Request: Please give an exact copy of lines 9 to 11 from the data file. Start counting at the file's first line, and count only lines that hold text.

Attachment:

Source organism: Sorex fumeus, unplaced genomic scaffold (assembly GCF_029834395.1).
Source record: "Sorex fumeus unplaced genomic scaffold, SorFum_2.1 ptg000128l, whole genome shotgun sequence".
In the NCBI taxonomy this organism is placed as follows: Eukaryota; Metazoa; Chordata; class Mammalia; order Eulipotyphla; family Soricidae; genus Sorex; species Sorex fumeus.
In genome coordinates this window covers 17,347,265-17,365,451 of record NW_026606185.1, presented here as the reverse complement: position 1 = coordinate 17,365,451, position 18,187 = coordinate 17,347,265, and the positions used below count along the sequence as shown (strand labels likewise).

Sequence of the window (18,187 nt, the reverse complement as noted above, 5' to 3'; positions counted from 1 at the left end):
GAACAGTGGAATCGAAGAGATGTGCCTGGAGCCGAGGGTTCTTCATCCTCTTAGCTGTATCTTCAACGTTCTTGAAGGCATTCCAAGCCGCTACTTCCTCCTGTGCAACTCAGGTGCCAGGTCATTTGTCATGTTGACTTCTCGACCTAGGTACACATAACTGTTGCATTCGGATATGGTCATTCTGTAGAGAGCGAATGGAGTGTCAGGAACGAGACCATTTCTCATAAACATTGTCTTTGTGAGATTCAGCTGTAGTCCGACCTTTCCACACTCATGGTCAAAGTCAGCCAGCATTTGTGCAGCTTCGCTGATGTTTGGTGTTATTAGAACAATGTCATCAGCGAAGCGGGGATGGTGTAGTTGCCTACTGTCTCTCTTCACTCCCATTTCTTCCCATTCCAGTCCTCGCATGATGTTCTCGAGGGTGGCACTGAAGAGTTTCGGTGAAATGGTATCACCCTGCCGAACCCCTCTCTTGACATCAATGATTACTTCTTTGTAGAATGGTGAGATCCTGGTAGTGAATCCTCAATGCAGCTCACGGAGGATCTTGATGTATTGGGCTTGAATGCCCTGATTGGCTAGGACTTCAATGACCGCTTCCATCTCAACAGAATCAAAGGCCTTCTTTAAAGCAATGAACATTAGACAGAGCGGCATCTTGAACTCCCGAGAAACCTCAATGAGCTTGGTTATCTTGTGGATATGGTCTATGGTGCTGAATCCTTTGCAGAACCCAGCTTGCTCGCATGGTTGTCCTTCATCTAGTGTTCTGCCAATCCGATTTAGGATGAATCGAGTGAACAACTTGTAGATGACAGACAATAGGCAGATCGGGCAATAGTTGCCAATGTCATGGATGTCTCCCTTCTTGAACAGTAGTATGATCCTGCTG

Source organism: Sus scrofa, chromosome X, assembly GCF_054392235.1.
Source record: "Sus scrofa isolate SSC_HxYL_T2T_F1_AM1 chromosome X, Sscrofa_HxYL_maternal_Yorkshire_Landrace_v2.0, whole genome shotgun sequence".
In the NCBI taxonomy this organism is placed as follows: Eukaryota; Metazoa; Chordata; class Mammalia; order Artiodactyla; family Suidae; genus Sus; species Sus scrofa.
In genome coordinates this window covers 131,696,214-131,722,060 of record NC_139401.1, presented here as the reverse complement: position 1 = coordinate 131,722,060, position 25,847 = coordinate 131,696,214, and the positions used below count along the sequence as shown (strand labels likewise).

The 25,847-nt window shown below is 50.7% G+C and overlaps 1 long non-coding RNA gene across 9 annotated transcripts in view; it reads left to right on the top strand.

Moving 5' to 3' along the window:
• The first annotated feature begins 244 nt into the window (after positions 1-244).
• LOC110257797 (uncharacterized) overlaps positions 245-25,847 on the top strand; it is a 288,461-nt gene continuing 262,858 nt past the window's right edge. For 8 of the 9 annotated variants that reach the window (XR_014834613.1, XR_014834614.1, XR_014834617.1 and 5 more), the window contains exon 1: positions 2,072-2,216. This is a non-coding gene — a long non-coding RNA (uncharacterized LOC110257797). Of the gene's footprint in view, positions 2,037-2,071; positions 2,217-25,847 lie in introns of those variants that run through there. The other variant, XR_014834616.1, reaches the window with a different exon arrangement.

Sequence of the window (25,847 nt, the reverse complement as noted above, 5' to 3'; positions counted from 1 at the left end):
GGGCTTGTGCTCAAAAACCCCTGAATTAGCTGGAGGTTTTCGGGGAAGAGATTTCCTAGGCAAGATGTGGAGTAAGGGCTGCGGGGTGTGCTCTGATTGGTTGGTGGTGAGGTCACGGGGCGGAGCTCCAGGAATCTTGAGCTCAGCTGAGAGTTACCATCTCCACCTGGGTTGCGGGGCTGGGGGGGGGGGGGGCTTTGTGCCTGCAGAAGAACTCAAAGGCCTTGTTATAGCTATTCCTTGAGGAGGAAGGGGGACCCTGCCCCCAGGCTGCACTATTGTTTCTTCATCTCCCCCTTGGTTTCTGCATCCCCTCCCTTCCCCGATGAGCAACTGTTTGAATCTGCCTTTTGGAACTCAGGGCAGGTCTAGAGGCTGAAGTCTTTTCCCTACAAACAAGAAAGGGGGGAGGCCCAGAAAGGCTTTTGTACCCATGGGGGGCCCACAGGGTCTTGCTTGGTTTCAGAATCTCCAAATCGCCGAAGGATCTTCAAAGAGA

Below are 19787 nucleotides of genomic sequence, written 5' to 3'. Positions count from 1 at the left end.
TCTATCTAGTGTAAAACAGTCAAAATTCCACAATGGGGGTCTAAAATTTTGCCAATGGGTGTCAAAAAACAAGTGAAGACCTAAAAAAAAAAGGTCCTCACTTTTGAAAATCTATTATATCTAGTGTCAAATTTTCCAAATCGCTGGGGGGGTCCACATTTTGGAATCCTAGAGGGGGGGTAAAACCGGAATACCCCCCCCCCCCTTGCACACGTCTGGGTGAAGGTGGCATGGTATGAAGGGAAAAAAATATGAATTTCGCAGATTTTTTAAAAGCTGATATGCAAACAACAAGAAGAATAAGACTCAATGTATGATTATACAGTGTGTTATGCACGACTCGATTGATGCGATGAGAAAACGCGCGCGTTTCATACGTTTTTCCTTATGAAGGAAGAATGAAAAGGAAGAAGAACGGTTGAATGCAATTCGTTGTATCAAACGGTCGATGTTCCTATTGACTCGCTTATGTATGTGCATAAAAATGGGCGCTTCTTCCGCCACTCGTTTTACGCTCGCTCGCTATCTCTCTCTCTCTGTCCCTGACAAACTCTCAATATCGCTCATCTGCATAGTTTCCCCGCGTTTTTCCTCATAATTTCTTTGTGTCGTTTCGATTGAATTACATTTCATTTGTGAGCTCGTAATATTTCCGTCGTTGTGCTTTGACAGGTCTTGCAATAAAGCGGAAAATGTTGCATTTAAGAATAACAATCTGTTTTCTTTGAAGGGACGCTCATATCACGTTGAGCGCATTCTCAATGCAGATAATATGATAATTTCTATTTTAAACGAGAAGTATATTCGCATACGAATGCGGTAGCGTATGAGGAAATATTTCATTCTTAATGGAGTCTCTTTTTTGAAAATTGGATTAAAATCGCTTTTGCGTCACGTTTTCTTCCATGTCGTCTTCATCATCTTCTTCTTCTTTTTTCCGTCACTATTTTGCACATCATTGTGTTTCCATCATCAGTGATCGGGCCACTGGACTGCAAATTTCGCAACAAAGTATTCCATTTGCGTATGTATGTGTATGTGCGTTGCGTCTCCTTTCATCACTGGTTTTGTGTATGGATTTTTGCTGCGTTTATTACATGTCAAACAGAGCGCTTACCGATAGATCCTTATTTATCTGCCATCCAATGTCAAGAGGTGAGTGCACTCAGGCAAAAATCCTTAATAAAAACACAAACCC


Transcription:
In the NCBI taxonomy this organism is placed as follows: Eukaryota; Metazoa; Chordata; class Mammalia; order Artiodactyla; family Suidae; genus Sus; species Sus scrofa.
In genome coordinates this window covers 131,696,214-131,722,060 of record NC_139401.1, presented here as the reverse complement: position 1 = coordinate 131,722,060, position 25,847 = coordinate 131,696,214, and the positions used below count along the sequence as shown (strand labels likewise).

The 25,847-nt window shown below is 50.7% G+C and overlaps 1 long non-coding RNA gene across 9 annotated transcripts in view; it reads left to right on the top strand.